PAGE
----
Almost all states allow adoptive parents and adult adoptees to view limited information about the adoption after the record has been sealed. The exact procedure depends on the type of information you are looking for and the rules of your state. Non-identifying information such as the adoptee's date and place of birth is easier to get hold of than information which might positively identify the people involved in the adoption process. In some jurisdictions, you may need a court order before you can access identifying information.
Check That You're Entitled to Adoption Information
While rules vary between states, "non-identifying" information is usually available to the child's adoptive parents, adult adoptees and in some cases, the birth parents and adult birth siblings of an adoptee. Non-identifying information includes the adoptee's date and place of birth, physical descriptions of the birth parents, and medical histories for both the child and her birth parents. Visit the Child Welfare Information Gateway (see Resources) to find your local child welfare agency and ask what information it is prepared to disclose, and to whom. In three states – New York, Oklahoma and Rhode Island – you'll have to formally register with the state adoption registry before you can request non-identifying information.
Consent for the Release of Identifying Information
Information that might positively identify an adoptee or his birth family is tightly restricted by the court. The local adoption agency may give you details of a person's name and address, employment and similar records if the person whose information you are seeking has consented to the release. Some states include extra layers of protection.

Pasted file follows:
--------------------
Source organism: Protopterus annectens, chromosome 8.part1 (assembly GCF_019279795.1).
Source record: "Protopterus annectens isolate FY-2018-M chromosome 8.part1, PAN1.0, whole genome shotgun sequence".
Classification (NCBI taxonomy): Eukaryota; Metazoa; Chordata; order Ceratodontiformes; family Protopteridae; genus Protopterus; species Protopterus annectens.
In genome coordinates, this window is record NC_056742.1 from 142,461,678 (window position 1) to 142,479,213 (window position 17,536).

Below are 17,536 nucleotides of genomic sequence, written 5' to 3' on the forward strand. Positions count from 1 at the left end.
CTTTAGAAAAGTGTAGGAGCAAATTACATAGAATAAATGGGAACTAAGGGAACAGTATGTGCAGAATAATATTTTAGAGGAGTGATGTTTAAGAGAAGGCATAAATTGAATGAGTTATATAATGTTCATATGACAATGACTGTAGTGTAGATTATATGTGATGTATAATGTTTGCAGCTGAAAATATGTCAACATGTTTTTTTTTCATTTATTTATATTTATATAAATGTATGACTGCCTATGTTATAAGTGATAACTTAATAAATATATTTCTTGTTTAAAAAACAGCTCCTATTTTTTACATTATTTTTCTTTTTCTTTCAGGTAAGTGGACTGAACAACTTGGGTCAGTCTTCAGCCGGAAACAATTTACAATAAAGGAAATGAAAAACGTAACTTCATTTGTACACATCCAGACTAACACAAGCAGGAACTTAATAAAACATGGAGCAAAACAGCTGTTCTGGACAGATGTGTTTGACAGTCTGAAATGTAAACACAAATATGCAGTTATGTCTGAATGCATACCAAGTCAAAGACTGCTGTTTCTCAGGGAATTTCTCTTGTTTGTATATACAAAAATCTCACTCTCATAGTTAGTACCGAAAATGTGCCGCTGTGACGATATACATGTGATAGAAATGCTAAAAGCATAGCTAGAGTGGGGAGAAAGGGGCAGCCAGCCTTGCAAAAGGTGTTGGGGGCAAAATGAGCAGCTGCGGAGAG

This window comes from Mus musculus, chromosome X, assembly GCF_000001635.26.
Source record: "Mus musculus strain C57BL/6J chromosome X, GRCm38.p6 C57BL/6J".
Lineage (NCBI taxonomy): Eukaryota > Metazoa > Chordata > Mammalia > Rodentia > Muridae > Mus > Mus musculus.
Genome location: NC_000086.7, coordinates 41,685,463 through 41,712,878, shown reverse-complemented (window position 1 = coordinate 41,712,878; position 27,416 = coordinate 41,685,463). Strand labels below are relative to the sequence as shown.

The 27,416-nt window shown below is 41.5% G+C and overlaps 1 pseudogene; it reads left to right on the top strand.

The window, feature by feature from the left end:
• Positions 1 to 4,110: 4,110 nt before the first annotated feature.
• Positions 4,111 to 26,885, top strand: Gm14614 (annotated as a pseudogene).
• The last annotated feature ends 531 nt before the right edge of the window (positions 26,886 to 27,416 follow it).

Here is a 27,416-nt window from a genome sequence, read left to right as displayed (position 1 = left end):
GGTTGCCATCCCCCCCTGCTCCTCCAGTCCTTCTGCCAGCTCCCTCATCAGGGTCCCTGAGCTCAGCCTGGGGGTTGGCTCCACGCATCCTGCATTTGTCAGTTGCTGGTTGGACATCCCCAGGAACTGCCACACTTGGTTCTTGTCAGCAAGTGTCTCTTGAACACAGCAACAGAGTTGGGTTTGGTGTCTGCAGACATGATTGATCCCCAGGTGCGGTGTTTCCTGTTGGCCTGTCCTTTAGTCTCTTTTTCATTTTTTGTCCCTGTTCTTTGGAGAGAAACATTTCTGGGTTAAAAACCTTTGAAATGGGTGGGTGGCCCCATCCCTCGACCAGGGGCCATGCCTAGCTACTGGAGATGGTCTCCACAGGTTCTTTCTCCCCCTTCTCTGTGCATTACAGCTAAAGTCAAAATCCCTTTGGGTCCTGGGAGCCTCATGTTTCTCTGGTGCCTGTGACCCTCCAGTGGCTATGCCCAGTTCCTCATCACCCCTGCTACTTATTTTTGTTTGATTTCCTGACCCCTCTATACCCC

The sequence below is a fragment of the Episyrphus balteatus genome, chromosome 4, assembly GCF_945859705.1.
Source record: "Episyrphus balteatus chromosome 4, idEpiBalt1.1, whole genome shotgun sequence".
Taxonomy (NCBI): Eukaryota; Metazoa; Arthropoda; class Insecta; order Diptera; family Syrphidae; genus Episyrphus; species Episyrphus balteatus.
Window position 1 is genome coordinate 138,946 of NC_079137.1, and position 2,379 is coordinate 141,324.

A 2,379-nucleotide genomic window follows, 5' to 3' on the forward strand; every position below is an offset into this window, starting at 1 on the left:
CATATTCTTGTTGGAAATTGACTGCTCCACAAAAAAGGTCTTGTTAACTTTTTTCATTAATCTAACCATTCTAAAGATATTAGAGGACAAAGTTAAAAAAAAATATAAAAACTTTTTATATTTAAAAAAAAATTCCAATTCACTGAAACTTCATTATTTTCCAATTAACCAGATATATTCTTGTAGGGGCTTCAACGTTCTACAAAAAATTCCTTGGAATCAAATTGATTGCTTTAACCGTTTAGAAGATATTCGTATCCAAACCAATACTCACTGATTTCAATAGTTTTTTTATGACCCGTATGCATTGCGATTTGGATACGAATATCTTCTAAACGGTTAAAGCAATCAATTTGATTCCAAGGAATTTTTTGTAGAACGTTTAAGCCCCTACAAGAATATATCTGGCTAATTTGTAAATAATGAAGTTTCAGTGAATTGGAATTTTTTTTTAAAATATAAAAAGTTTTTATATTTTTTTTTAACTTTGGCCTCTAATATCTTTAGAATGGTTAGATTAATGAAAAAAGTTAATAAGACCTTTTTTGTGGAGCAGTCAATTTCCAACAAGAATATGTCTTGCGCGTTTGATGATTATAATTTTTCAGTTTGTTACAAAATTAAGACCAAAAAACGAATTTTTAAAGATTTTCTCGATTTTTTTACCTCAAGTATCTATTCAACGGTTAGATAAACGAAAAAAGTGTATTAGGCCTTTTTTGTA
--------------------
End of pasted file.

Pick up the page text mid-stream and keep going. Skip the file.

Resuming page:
In Arkansas, Mississippi, South Carolina and Texas, for example, an adoptee seeking adoption information must undergo counseling before the child-placing agency will disclose details about her birth family. Other states such as Connecticut will not disclose information if the disclosure might harm the birth family, either physically or psychologically.
Mutual Consent Registries
Around 30 states arrange the consents that are necessary for the release of sealed information through a mutual consent registry. Around eight of those states will automatically release consented information upon request. Most states, however, require those who wish to exchange information to file an affidavit consenting to the release. States without mutual consent registries have other procedures for arranging consent.
For example, an adoptee looking for her birth parents may be allocated a court-certified intermediary who will open the court record on her behalf for the purpose of tracing the birth parents, and requesting their consent to the release of information.
Going Through the Courts
If you can't access the information you require through your local child welfare agency or mutual consent registry, the only option is to seek a court order permitting the release of the adoption file. You'll need to show a compelling reason for unsealing the record that outweighs the right to privacy. In most states, only a party to the adoption proceedings may file a petition to open a court adoption record. The court may open the entire file or allow access to only certain information.